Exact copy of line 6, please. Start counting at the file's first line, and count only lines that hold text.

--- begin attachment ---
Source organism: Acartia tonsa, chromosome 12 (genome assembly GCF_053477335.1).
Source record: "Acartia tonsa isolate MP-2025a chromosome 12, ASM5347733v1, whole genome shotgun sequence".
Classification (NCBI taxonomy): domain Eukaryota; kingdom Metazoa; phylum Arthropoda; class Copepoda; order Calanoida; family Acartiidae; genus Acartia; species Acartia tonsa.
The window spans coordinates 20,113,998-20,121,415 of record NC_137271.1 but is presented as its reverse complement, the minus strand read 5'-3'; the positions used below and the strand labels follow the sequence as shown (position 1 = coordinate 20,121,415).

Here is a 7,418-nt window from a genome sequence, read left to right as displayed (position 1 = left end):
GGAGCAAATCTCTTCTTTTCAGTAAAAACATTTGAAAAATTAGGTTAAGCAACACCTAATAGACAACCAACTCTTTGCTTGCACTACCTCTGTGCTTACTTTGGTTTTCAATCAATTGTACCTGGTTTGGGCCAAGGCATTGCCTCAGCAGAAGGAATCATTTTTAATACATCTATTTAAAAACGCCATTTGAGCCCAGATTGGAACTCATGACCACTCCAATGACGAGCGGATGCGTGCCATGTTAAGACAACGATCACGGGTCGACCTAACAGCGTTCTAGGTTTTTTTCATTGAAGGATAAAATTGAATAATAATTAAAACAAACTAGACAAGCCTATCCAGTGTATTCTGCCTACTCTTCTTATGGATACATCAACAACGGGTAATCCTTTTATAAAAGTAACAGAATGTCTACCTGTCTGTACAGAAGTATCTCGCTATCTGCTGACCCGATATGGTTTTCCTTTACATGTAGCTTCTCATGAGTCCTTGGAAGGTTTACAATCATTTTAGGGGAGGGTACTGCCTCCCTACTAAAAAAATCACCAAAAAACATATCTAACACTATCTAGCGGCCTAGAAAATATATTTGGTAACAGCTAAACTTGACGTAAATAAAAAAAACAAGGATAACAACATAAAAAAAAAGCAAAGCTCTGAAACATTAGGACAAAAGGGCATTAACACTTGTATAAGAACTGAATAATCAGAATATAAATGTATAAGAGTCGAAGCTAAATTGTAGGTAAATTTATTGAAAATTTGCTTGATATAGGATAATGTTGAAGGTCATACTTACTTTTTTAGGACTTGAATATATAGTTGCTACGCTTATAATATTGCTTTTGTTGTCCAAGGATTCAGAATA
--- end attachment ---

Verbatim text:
GGAGCAAATCTCTTCTTTTCAGTAAAAACATTTGAAAAATTAGGTTAAGCAACACCTAATAGACAACCAACTCTTTGCTTGCACTACCTCTGTGCTTACTTTGGTTTTCAATCAATTGTACCTGGTTTGGGCCAAGGCATTGCCTCAGCAGAAGGAATCATTTTTAATACATCTATTTAAAAACGCCATTTGAGCCCAGATTGGAACTCATGACCACTCCAATGACGAGCGGATGCGTGCCATGTTAAGACAACGATCACGGGTCGACCTAACAGCGTTCTAGGTTTTTTTCATTGAAGGATAAAATTGAATAATAATTAAAACAAACTAGACAAGCCTATCCAGTGTATTCTGCCTACTCTTCTTATGGATACATCAACAACGGGTAATCCTTTTATAAAAGTAACAGAATGTCTACCTGTCTGTACAGAAGTATCTCGCTATCTGCTGACCCGATATGGTTTTCCTTTACATGTAGCTTCTCATGAGTCCTTGGAAGGTTTACAATCATTTTAGGGGAGGGTACTGCCTCCCTACTAAAAAAATCACCAAAAAACATATCTAACACTATCTAGCGGCCTAGAAAATATATTTGGTAACAGCTAAACTTGACGTAAATAAAAAAAACAAGGATAACAACATAAAAAAAAAGCAAAGCTCTGAAACATTAGGACAAAAGGGCATTAACACTTGTATAAGAACTGAATAATCAGAATATAAATGTATAAGAGTCGAAGCTAAATTGTAGGTAAATTTATTGAAAATTTGCTTGATATAGGATAATGTTGAAGGTCATACTTACTTTTTTAGGACTTGAATATATAGTTGCTACGCTTATAATATTGCTTTTGTTGTCCAAGGATTCAGAATA